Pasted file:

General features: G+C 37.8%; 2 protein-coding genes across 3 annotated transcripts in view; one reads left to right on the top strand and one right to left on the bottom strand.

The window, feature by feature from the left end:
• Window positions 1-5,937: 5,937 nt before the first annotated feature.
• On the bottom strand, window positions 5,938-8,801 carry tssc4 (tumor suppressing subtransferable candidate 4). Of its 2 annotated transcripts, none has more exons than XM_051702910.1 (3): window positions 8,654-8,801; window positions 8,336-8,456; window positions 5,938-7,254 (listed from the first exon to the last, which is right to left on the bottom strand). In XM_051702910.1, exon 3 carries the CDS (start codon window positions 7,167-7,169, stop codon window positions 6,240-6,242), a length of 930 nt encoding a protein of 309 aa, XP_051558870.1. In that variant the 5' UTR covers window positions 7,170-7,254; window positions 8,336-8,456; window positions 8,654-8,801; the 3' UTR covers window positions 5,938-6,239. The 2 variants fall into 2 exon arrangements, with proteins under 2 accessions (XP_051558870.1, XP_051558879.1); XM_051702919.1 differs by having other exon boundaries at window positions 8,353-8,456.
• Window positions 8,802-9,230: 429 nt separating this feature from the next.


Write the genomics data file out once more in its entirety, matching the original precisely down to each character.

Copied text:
General features: G+C 37.8%; 2 protein-coding genes across 3 annotated transcripts in view; one reads left to right on the top strand and one right to left on the bottom strand.

The window, feature by feature from the left end:
• Window positions 1-5,937: 5,937 nt before the first annotated feature.
• On the bottom strand, window positions 5,938-8,801 carry tssc4 (tumor suppressing subtransferable candidate 4). Of its 2 annotated transcripts, none has more exons than XM_051702910.1 (3): window positions 8,654-8,801; window positions 8,336-8,456; window positions 5,938-7,254 (listed from the first exon to the last, which is right to left on the bottom strand). In XM_051702910.1, exon 3 carries the CDS (start codon window positions 7,167-7,169, stop codon window positions 6,240-6,242), a length of 930 nt encoding a protein of 309 aa, XP_051558870.1. In that variant the 5' UTR covers window positions 7,170-7,254; window positions 8,336-8,456; window positions 8,654-8,801; the 3' UTR covers window positions 5,938-6,239. The 2 variants fall into 2 exon arrangements, with proteins under 2 accessions (XP_051558870.1, XP_051558879.1); XM_051702919.1 differs by having other exon boundaries at window positions 8,353-8,456.
• Window positions 8,802-9,230: 429 nt separating this feature from the next.